Before the invention of television, Americans relied on newspapers and the radio to spread newsand other important information. Once the use of the television began, it spread like wildfirenation-wide. Information was made available almost immediately after the incident occurred. People could now see things rather than just listen to them. In effect, people s views changeddramatically over the next few decades, especially their views on political issues. Most peoplebelieved that what they were seeing and hearing about on television was the only way things couldpossibly be. Because the images that they were seeing were real, many people assumed the ideaswere correct. Many people did not understand how they could see and hear something on TV.that wasn t the truth or the correct opinion. Because of the immense amount of political materialthat was shown, people came to believe things that they wouldn t have ordinarily believedregarding political issues. The first event in television history happened in 1817, when a Swedish chemist namedJ ns Jakob Berzelius discovered the element selenium. It was later discovered by the Irishtelegraph operator, Joseph May, that selenium had a property called photoconductivity. In otherwords, the amount of electrical current that selenium could carry depended on the amount of lightthat struck it. This led to American inventor George R. Carey s first television system. This firstset was very complicated and required a numerous amount of wires. In 1884 Paul Nipkowinvented the scanning disk, which further advanced the television set, but did not perfect it by far. This was a round, flat disk with holes arranged in a spiral shape on is surface. Because the picturewas not clear, more improvements were made in the 20th century. In 1911, A. A. CampbellSwinton wrote a description of the first purely electronic system. By 1945, television was in themass market. It began to appear in households all across America. Today, television is everywhere. This obviously has not always been the case. In 1948there were fewer than one hundred thousand television sets in the United States. But one yearlater, Americans owned one million televisions. By 1954, there were more than forty milliontelevision sets in the U.S. and by 1960, there were 150 million Americans who owned a TV. It isnot surprising then, that today over 90 million people watch television every day. There isapproximately one and a half television sets for every household in the U.S. (Perkinson 9). With all these televisions, it is not surprising that the average American watches abouttwelve hundred hours of TV a year (Perkinson 9). And with such large numbers of peoplewatching so much television, is should be obvious that television greatly affects the views ofAmericans. Among other things, television has had a tremendous impact on American politics. Because America is a democracy, the way the people view politics and political candidates is whatshapes the country. Since the 1940s, television has become a window to the world, with influencein nearly every aspect of life. Everyday, millions of opinions are changed solely because oftelevision. Because of the role of television, many American views are what they are today. Perhaps the best known example of television affecting politics is the first televisedpresidential debates. In September of 1960, the first nationally televised presidential debate wasbetween John F. Kennedy and Richard Nixon. Many people s stance on the presidential electionwas altered by the mere appearance of the two candidates. Kennedy was a young, handsome man who looked prepared and confident. On the otherhand, Nixon was not prepared for the conditions under which the televising would occur and wasmade to look sinister by the shadows and the colors of his clothing. He perspired under the hot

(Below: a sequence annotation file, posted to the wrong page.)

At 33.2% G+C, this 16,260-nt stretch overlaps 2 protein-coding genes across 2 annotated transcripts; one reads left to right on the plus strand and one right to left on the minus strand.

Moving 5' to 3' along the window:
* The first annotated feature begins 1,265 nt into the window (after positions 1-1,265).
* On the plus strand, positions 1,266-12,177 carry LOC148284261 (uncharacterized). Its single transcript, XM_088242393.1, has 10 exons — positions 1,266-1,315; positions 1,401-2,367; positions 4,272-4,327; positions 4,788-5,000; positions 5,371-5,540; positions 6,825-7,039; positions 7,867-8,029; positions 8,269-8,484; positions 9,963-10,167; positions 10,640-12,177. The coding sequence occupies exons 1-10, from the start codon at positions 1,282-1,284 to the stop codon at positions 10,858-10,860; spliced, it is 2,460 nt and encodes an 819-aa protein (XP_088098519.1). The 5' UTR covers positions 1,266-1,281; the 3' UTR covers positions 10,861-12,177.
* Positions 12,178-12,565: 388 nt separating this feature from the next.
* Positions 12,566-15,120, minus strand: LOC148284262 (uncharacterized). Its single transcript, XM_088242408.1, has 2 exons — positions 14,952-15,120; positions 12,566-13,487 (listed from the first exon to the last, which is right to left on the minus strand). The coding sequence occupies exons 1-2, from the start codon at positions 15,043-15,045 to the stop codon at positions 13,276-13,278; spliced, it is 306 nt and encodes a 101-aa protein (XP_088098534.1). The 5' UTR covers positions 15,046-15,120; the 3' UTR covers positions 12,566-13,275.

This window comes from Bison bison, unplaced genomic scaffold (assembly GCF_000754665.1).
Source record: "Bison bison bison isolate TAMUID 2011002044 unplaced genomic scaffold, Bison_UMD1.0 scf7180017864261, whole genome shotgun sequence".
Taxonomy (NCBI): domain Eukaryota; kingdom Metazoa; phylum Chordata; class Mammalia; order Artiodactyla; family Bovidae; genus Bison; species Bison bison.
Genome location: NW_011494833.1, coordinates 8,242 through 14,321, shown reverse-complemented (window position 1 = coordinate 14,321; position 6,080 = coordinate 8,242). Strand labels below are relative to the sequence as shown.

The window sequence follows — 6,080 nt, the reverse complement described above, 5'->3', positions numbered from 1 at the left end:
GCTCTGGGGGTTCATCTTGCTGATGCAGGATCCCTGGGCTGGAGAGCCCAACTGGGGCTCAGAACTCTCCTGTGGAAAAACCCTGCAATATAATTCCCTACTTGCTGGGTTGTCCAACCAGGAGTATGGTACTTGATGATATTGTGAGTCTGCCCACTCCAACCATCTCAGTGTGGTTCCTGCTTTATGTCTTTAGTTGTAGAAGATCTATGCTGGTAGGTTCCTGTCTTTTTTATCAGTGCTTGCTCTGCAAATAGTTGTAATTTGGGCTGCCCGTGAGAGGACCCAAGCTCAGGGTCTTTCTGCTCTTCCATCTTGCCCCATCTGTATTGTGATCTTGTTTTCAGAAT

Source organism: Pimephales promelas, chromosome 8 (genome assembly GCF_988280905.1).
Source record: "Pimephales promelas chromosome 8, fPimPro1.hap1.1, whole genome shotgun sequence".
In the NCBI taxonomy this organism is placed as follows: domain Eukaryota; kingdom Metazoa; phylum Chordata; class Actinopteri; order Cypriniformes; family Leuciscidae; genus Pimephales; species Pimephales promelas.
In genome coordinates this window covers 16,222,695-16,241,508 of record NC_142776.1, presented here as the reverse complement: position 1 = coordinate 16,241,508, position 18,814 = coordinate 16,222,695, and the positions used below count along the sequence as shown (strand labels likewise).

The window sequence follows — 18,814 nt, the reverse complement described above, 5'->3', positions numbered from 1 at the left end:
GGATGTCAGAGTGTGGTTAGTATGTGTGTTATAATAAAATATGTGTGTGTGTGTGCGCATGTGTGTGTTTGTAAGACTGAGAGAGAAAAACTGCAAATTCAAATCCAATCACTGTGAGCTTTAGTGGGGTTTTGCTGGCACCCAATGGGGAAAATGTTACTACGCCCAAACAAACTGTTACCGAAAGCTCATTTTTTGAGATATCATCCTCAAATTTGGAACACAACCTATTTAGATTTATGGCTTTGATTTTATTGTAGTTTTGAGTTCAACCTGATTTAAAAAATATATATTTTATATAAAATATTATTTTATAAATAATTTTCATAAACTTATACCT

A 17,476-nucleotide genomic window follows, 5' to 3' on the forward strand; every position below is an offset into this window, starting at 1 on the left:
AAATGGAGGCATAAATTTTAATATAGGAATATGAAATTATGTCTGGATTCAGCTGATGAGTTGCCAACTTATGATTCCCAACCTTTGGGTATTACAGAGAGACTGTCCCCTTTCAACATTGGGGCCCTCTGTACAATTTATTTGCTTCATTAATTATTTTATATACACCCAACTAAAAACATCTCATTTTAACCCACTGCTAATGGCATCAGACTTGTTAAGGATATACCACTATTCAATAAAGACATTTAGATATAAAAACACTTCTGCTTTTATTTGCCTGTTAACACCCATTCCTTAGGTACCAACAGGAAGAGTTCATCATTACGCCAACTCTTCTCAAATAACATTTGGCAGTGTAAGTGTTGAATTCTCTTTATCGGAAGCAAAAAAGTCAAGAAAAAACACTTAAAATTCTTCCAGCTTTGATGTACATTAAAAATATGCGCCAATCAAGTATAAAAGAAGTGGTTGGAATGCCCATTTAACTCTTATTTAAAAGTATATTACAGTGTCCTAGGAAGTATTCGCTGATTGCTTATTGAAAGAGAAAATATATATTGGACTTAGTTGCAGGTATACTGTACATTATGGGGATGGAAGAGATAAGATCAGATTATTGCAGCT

lights and the appearance he gave off was not one of a confident and well-prepared president. Itis believed that Kennedy won this close election because of his television victory. This is not the only instance in which the presidency has been affected by television. Ineven more recent times, many people also believe that the defeat of George Bush by Bill Clintonwas partially brought about by Bush s unsuccessful televised debates with Clinton and Clinton swell-liked appearance (Croteau and Hoynes 13). Although many people do not realize it, the physical image of a politician plays a veryimportant role in that politician s election to an office. It is sometimes hard for a person todistinguish between approval of a candidate s ideas and their appearance. This difficulty stemsfrom people s unintentional desire to be represented by attractiveness. This attractiveness is also what causes the views of others to be passed on throughtelevision. Because television allows you to see things, people are sometimes steered towardsthings solely based on the appearance of those things. With ideas being passed so freely amongpeople through television, it is sometimes hard to believe that any ideas are an individual s ownbeliefs, rather than those of a television program. Television also has the power to inflate the impressiveness of a topic. More people nowsaw and heard what was only witnessed before by a few. So many people were united for the firsttime; having the thrill of being involved in something and sharing it with the entire nation. Thisbrought a sense of accomplishment and belongingness upon those involved. People now wantedto be involved in what was going on, and they had a way to do it. Politics was now available tomore people than ever before (Croteau and Hoynes 2). But this reflection of news and information is not always an exact mirror of truth. This mirror is sometimes slanted, and does not always reflect all of the information. Because of this,people s views and decisions are sometimes based on incomplete information. Not only does alack of information contribute to biased decisions, but biased views can also be formed whenjournalists present their ideas as if they were truth (Croteau and Hoynes 30-33). Another mode of molding people s views regarding politics is through the use of politicalcommercials. These commercials, littered with catchy slogans and songs, have been instrumentalin affecting the votes of many Americans during past elections (Classics). These commercialsprovided reasons why a particular candidate should be voted for, as well as reasons why theiropponent should not be voted for. They helped to highlight and emphasize a candidate s mainpoints and opinions on important issues. These spots, or advertising messages less than fiveminutes in length, are still common today and are just as influential now as they were then. (Classics). Television has also changed the way news was regarded. News suddenly was receivedmuch quicker with the use of television. People knew what was happening when it washappening, rather than after the fact. The current results to presidential polls could now reach thepublic quicker, as well as information that would help the candidate express their views faster,more effectively, and to a larger audience. The invention and use of television made people more informed on some political issues,causing views to change and ideas to be born. Although people s views were changed for thebetter by the creation of a more informed public, they were also changed for the worse because opinions were not based solely on facts at all times. Appearance and other factors sometimesseeped in. The invention and use of television did not positively or negatively affect Americanpolitics, it merely altered the American political system. Our system of politics is run much differently today than it was before the invention of television.